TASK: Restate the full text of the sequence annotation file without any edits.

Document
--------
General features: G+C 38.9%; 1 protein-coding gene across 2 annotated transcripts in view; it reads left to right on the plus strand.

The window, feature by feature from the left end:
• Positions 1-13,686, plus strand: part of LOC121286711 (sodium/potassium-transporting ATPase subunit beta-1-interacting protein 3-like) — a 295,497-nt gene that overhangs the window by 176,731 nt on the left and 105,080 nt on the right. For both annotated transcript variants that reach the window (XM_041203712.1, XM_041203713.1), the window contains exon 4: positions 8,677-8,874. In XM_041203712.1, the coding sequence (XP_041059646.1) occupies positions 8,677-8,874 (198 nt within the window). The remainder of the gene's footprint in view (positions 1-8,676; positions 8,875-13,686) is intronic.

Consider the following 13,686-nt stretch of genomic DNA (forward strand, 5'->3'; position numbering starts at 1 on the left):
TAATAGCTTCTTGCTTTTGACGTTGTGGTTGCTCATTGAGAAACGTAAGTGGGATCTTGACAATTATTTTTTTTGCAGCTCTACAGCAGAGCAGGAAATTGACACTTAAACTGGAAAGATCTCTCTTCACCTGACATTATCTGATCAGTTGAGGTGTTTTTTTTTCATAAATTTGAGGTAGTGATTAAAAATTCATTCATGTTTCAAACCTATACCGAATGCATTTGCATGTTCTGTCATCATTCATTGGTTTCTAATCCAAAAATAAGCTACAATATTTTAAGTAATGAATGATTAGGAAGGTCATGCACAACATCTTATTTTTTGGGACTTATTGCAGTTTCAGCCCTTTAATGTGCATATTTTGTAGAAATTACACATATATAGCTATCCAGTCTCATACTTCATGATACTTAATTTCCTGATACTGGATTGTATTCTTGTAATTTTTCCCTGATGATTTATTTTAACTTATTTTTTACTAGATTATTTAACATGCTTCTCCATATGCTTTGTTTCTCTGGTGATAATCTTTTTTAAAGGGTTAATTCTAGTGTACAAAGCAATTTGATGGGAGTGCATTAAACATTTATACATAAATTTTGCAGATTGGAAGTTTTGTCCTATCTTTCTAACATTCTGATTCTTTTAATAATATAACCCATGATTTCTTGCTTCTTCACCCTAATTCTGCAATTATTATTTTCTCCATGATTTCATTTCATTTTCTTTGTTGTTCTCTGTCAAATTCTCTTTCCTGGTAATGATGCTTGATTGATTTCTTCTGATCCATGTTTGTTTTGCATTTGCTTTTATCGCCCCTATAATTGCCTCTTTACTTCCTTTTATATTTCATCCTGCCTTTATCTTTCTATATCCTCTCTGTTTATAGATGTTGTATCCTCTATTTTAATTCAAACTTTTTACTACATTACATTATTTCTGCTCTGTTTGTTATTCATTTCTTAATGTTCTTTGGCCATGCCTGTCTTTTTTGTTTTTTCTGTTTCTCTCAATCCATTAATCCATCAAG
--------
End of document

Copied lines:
General features: G+C 38.9%; 1 protein-coding gene across 2 annotated transcripts in view; it reads left to right on the plus strand.

The window, feature by feature from the left end:
• Positions 1-13,686, plus strand: part of LOC121286711 (sodium/potassium-transporting ATPase subunit beta-1-interacting protein 3-like) — a 295,497-nt gene that overhangs the window by 176,731 nt on the left and 105,080 nt on the right. For both annotated transcript variants that reach the window (XM_041203712.1, XM_041203713.1), the window contains exon 4: positions 8,677-8,874. In XM_041203712.1, the coding sequence (XP_041059646.1) occupies positions 8,677-8,874 (198 nt within the window). The remainder of the gene's footprint in view (positions 1-8,676; positions 8,875-13,686) is intronic.

Consider the following 13,686-nt stretch of genomic DNA (forward strand, 5'->3'; position numbering starts at 1 on the left):
TAATAGCTTCTTGCTTTTGACGTTGTGGTTGCTCATTGAGAAACGTAAGTGGGATCTTGACAATTATTTTTTTTGCAGCTCTACAGCAGAGCAGGAAATTGACACTTAAACTGGAAAGATCTCTCTTCACCTGACATTATCTGATCAGTTGAGGTGTTTTTTTTTCATAAATTTGAGGTAGTGATTAAAAATTCATTCATGTTTCAAACCTATACCGAATGCATTTGCATGTTCTGTCATCATTCATTGGTTTCTAATCCAAAAATAAGCTACAATATTTTAAGTAATGAATGATTAGGAAGGTCATGCACAACATCTTATTTTTTGGGACTTATTGCAGTTTCAGCCCTTTAATGTGCATATTTTGTAGAAATTACACATATATAGCTATCCAGTCTCATACTTCATGATACTTAATTTCCTGATACTGGATTGTATTCTTGTAATTTTTCCCTGATGATTTATTTTAACTTATTTTTTACTAGATTATTTAACATGCTTCTCCATATGCTTTGTTTCTCTGGTGATAATCTTTTTTAAAGGGTTAATTCTAGTGTACAAAGCAATTTGATGGGAGTGCATTAAACATTTATACATAAATTTTGCAGATTGGAAGTTTTGTCCTATCTTTCTAACATTCTGATTCTTTTAATAATATAACCCATGATTTCTTGCTTCTTCACCCTAATTCTGCAATTATTATTTTCTCCATGATTTCATTTCATTTTCTTTGTTGTTCTCTGTCAAATTCTCTTTCCTGGTAATGATGCTTGATTGATTTCTTCTGATCCATGTTTGTTTTGCATTTGCTTTTATCGCCCCTATAATTGCCTCTTTACTTCCTTTTATATTTCATCCTGCCTTTATCTTTCTATATCCTCTCTGTTTATAGATGTTGTATCCTCTATTTTAATTCAAACTTTTTACTACATTACATTATTTCTGCTCTGTTTGTTATTCATTTCTTAATGTTCTTTGGCCATGCCTGTCTTTTTTGTTTTTTCTGTTTCTCTCAATCCATTAATCCATCAAG